Ancient sea level as key to the future

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Studies of ancient sea levels provide insights into the mechanisms and rates of sea level changes due to tectonic processes (e.g., ocean crust production) and climatic variations (e.g., insolation due to Earth’s orbital changes and atmospheric CO2). Global mean sea level (GMSL) changes since the Middle Eocene (ca. 48 million years ago [Ma]) have been primarily driven by ice volume changes paced on astro-nomical timescales (2400, 1200, 95/125, 41, and 19/23 thousand years [kyr]), modu-lated by changes in atmospheric CO2. During peak warm intervals (e.g., Early Eocene Climatic Optimum 56–48 Ma and the early Late Cretaceous ca. 100–80 Ma), atmospheric CO2 was high and Earth was more than 5°C warmer and mostly ice-free, con-tributing ~66 m of GMSL rise from ice alone. However, even in the warmest times (e.g., Early Eocene, ca 50 Ma), growth and decay of small ice sheets (<25 m sea level equivalent) likely drove sea level changes that inundated continents and controlled the record of shallow-water deposits. Ice sheets were confined to the interior of Antarctica prior to the Oligocene and first reached the Antarctic coast at 34 Ma, with the low-est sea levels –20±10 m relative to modern GMSL. Following a near ice-free Miocene Climatic Optimum (17–13.8 Ma), a permanent East Antarctic Ice Sheet (EAIS) devel-oped in the Middle Miocene (ca. 13.8 Ma). During the Pliocene (4–3 Ma), CO2 was similar to 2020 CE (Common Era) and sea levels stood ~22±10 m above present, requiring significant loss of the Greenland Ice Sheet (~7 m of sea level), West Antarctic Ice Sheet (~5 m after isostatic compensation), and vulnerable portions of the EAIS. The small Northern Hemisphere ice sheets of the Eocene to Pliocene expanded into continental scale in the Quaternary (past 2.55 million years). Sea level reached its low-est point (~130 m below present) during the Last Glacial Maximum (ca. 27–20 thousand years before 1950 [ka]), episodically rose during the deglaciation (ca. 20–11 ka) at rates that at times were in excess of 47 mm yr–1 (vs. modern rates of 3.2 mm yr–1), and progressively slowed during the Early to Middle Holocene from ca. 11 ka until ~4 ka. During the Late Holocene (last 4.2 kyr, including the CE), GMSL only exhib-ited multi-centennial variability of ±0.1 m. The modern episode of GMSL rise began in the late nineteenth century, with most of the twentieth century rise attributable to global warming and ice melt. Under moderate emissions scenarios, GMSL is likely to rise 0.4–1.0 m in this century, with ancient analogs suggesting a longer term (centen-nial to millennial scale) equilibrium rise of ~10 m. Under higher emissions scenar-ios, twenty-first century GMSL will rise greater than 2 m, and in the long term, tens of meters cannot be excluded.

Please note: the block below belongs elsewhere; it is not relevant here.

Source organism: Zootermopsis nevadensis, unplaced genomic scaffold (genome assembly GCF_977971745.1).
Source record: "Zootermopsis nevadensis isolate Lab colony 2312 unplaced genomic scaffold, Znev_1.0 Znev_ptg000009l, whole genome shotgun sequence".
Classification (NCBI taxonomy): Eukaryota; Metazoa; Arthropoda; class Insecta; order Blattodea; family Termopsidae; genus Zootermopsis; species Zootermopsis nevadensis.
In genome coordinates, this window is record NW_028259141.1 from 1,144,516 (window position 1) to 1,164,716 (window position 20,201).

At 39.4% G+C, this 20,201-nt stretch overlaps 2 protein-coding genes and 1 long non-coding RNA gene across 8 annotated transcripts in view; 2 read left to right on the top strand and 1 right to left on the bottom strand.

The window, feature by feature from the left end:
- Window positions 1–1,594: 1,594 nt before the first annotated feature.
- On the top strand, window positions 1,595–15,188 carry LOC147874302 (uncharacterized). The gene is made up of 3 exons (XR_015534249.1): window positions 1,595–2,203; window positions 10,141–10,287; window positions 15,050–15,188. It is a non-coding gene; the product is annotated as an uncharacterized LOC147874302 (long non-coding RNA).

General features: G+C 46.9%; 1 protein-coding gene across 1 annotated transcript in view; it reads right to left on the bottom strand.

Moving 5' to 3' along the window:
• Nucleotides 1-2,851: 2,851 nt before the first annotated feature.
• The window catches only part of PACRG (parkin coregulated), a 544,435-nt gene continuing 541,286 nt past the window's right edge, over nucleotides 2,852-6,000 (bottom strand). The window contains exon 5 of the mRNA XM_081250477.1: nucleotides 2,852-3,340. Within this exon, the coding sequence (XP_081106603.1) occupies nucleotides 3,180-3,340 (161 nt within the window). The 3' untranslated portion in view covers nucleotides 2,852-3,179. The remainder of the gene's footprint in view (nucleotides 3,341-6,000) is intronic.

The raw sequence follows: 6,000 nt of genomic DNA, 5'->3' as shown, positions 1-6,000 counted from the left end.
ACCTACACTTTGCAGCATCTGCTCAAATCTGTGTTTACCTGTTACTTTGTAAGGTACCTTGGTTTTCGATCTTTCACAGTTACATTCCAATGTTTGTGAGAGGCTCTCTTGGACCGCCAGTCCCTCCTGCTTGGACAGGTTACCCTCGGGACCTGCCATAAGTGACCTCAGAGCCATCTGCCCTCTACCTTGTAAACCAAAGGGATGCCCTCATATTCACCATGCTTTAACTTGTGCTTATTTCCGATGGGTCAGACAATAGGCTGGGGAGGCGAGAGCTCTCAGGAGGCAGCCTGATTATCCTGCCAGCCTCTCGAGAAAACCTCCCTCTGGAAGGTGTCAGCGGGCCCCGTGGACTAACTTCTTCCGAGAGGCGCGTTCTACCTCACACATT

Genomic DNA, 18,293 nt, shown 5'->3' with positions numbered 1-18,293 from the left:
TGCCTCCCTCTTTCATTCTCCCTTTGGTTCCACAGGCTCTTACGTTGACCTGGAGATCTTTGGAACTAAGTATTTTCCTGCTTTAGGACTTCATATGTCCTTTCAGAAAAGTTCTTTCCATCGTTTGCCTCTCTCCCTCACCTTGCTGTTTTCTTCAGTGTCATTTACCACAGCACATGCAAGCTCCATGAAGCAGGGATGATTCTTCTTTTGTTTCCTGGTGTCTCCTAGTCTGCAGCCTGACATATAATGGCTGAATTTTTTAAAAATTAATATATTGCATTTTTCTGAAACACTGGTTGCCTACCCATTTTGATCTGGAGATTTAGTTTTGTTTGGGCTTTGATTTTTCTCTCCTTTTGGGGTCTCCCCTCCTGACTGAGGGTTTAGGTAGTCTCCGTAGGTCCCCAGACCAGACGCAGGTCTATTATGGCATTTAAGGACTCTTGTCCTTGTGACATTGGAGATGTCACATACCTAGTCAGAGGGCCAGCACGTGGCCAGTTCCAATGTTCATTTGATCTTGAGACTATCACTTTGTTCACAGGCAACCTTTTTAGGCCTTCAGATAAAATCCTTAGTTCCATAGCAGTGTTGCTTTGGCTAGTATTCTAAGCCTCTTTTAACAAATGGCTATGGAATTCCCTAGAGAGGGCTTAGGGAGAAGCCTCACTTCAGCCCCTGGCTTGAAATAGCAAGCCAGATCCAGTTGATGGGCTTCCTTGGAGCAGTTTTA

Original languageEnglish (US)
Pages (from-to)33-41
Number of pages9
Issue number2
StatePublished - Jun 2020

All Science Journal Classification (ASJC) codes

  • Oceanography


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